Road Safety News

New penalties to target ‘most serious speeding offenders’

Monday 24th April 2017

Motorists who drive at speeds ‘excessively above legal limits’ in England and Wales will from today (24 April) be punished with new higher penalties.

First announced by the Sentencing Council in January, the new fines for the ‘most serious offences’ will start at 150% of weekly income, rather than the existing level of 100%.

The ‘Band C’ fines - which can be accompanied with a seven to 56 day ban or six points on the licence - will, for example, apply to those caught doing more than 41mph on a 20mph road, 51mph in a 30mph limit or 101mph on a motorway.

However, the maximum fine (£1,000) allowed by law remain the same, unless the offence takes place on a motorway, in which case the maximum fine is £2,500.

The move has been welcomed by a host of stakeholders including Road Safety GB, the RAC, Brake and the AA whose president Edmund King told BBC News that it was right that ‘extreme offenders’ were punished ‘severely’.

The increased penalty follows a consultation by the Sentencing Council, in which respondents said that the previous guidelines did not ‘properly take into account the increase in potential harm that can result as speed above the speed limit increases’.

The Sentencing Council says it has increased the penalty to ensure there is ‘clear increase in fine level’ as the seriousness of offending increases.

Pete Williams, RAC road safety spokesman, said: “We welcome the change in sentencing guidelines for gross speeders. Anyone who breaks the limit excessively is a danger to every other road user and is unnecessarily putting lives at risk.

“Hopefully, hitting these offenders harder in the pocket will make them think twice before doing it again in the future.

“While greater sentences for excessive speeders are obviously a deterrent, the best deterrent of all is more effective enforcement.”

Gary Rae, campaigns director for Brake, added: “Toughening the fines and penalties for speeding is long overdue.  As a charity that offers a support service to families bereaved and injured in road crashes, we see every day the consequences of speeding on our roads. I hope that magistrates ensure the new sentences are consistently applied.”


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That would be no problem. It would be seized and if all is in order with the lawful usage of the vehicle and it is owned by a third party then it would probably be given back to the rightful owner upon the payment of cost in its removal off the road if that was the case. If the vehicle was stolen then the vehicle would be handed back.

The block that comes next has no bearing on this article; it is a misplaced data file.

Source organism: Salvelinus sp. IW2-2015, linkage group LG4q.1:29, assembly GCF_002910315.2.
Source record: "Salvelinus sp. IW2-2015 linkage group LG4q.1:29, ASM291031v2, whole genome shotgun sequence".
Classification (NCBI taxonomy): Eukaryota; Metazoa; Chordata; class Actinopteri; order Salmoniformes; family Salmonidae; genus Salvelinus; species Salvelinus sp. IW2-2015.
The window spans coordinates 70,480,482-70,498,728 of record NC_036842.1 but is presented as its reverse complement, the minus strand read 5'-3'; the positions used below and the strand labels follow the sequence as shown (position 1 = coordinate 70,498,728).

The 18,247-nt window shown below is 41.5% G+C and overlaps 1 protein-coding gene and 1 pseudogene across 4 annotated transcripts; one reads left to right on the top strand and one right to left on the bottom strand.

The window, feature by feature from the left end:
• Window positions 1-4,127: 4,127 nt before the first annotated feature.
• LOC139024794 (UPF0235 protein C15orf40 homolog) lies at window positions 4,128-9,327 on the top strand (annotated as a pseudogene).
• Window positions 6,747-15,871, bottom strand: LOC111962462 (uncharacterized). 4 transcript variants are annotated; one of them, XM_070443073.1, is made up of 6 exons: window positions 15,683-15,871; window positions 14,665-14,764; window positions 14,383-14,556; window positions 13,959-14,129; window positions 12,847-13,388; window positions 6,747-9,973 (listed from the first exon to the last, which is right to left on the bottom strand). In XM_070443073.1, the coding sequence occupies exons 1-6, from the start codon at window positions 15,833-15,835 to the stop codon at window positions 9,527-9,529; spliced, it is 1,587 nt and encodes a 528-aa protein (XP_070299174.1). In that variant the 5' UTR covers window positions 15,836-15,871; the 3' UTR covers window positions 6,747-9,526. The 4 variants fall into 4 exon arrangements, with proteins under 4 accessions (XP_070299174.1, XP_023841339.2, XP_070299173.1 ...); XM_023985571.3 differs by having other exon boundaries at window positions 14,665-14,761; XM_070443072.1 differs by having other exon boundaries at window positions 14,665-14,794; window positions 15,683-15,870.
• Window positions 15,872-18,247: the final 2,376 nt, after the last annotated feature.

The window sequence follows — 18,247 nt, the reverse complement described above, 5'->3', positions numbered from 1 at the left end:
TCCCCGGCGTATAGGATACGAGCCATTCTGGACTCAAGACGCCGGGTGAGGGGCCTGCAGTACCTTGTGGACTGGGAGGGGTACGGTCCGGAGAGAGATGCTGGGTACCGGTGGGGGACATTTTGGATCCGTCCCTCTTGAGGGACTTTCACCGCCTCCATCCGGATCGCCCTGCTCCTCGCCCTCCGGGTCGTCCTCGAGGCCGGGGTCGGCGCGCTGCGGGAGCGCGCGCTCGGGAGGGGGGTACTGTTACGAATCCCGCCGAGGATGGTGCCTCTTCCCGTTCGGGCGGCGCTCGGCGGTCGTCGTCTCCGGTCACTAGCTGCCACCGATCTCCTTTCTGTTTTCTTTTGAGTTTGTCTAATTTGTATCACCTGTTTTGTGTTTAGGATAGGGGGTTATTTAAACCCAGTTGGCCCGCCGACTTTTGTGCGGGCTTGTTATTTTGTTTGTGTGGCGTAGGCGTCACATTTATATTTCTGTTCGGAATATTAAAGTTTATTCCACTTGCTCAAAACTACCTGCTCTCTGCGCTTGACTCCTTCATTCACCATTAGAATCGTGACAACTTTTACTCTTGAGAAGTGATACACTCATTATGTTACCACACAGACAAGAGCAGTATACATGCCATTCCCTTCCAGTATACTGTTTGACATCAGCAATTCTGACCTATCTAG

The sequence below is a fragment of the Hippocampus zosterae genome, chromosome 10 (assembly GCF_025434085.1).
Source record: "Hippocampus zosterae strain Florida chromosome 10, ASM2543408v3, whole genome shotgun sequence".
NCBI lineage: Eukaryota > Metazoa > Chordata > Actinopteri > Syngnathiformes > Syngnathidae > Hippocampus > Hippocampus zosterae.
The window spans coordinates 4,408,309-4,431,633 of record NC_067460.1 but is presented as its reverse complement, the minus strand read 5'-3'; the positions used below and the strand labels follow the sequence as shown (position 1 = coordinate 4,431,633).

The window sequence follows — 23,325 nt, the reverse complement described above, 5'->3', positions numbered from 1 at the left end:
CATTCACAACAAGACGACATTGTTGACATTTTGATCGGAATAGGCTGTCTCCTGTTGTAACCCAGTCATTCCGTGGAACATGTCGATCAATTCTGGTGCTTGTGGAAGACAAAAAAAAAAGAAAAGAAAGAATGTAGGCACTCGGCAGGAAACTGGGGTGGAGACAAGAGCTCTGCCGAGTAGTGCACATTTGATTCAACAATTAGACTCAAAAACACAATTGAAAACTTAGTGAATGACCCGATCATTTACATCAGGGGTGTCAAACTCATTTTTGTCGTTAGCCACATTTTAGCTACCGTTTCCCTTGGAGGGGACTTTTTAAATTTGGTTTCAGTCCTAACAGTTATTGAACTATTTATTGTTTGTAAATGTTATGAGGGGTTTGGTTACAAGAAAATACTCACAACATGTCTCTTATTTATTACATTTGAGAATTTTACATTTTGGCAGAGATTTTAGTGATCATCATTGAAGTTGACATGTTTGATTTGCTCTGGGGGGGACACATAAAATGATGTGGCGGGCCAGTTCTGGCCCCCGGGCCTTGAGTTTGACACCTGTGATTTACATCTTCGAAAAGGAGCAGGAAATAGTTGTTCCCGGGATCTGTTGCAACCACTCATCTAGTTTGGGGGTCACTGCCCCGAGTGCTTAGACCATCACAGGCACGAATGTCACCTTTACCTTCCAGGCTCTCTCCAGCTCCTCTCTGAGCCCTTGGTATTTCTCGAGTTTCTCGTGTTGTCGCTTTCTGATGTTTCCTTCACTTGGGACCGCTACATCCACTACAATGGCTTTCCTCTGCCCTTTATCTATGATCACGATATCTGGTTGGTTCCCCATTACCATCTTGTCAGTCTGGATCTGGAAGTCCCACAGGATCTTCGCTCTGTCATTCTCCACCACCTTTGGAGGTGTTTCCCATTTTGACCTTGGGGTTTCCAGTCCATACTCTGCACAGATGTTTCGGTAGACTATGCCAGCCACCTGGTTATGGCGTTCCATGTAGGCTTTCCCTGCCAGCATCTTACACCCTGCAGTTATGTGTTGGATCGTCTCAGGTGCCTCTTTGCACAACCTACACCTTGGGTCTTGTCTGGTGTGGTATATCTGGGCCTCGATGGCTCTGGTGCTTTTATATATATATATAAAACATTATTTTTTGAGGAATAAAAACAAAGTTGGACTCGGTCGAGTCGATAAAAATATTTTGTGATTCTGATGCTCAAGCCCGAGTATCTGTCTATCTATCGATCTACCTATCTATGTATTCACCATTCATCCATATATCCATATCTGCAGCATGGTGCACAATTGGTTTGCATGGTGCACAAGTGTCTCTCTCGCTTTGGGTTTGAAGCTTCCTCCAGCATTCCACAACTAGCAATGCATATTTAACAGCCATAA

However, should there be other offences or concerns come to light say permitting the use of said vehicle with no insurance then prosecutions should follow and guide lines previously drawn up as to the return of the vehicle.

The main objectives of this policy is to act as a deterrent to law breakers and it apparently works quite well in some antipodean countries. Obviously not for theives that have stolen the vehicle or taken without consent.
Bob Craven Lancs

Agree (2) | Disagree (1)

These fines are only for drivers who commit serious offences rather than your average just over the allowed limit ones. In general nothing is going to change the mindset of someone who wished to totally disregard the speed limits by such a margin. Punishment should also take into account other factors with regards to others safety and dangers, such as a motorway busy with traffic should be considered far worse an offence than one that is devoid of traffic. I believe that banning there and then would act as a deterrent as would confiscation of the vehicle involved and its sale or destruction. A bit draconian maybe but it is seen to work elsewhere.
Bob Craven Lancs

Agree (3) | Disagree (1)

I've always felt that it was the points and/or instant disqualification that is the deterrent to motoring offences, rather than the fine, which for some, may not make too much of a dent in their finances.
Hugh Jones, Cheshire

Agree (4) | Disagree (0)

Bob, just pondering on your suggestion of banning "there and then" versus the right for a driver to defend themselves in court against the alleged offence probably several months later?
Pat, Wales

Agree (4) | Disagree (0)

I look forward to the moment the police attempt to seize and force the sale of a vehicle that does not belong to the person it was seized from.
David Weston

Agree (4) | Disagree (0)

Except of course if you earn £52,000 per year or more in which case the increase in fine for non-motorway driving offences is zero (as you are already at the £1,000 cap). And there was I thinking new policy was tested for "equality" before being introduced...seems not.
Pat, Wales

Agree (12) | Disagree (1)